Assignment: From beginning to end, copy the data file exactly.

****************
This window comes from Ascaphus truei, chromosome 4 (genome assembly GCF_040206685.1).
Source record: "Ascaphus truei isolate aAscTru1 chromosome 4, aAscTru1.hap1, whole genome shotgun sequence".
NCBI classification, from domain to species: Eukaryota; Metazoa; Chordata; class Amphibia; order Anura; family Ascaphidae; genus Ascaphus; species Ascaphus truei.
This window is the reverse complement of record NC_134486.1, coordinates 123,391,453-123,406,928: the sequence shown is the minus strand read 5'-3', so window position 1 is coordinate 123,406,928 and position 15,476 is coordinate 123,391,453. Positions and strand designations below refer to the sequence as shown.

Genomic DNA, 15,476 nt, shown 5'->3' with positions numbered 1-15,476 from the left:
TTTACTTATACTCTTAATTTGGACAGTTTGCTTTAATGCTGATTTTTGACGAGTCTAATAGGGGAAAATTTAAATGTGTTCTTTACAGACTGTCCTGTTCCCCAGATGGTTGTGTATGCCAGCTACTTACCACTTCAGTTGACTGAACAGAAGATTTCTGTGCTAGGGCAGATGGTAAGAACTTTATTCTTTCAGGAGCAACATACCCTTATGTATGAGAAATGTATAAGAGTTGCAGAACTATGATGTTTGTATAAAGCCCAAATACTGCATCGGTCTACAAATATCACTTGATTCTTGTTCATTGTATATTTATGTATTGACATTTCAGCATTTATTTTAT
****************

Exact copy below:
This window comes from Ascaphus truei, chromosome 4 (genome assembly GCF_040206685.1).
Source record: "Ascaphus truei isolate aAscTru1 chromosome 4, aAscTru1.hap1, whole genome shotgun sequence".
NCBI classification, from domain to species: Eukaryota; Metazoa; Chordata; class Amphibia; order Anura; family Ascaphidae; genus Ascaphus; species Ascaphus truei.
This window is the reverse complement of record NC_134486.1, coordinates 123,391,453-123,406,928: the sequence shown is the minus strand read 5'-3', so window position 1 is coordinate 123,406,928 and position 15,476 is coordinate 123,391,453. Positions and strand designations below refer to the sequence as shown.

Genomic DNA, 15,476 nt, shown 5'->3' with positions numbered 1-15,476 from the left:
TTTACTTATACTCTTAATTTGGACAGTTTGCTTTAATGCTGATTTTTGACGAGTCTAATAGGGGAAAATTTAAATGTGTTCTTTACAGACTGTCCTGTTCCCCAGATGGTTGTGTATGCCAGCTACTTACCACTTCAGTTGACTGAACAGAAGATTTCTGTGCTAGGGCAGATGGTAAGAACTTTATTCTTTCAGGAGCAACATACCCTTATGTATGAGAAATGTATAAGAGTTGCAGAACTATGATGTTTGTATAAAGCCCAAATACTGCATCGGTCTACAAATATCACTTGATTCTTGTTCATTGTATATTTATGTATTGACATTTCAGCATTTATTTTAT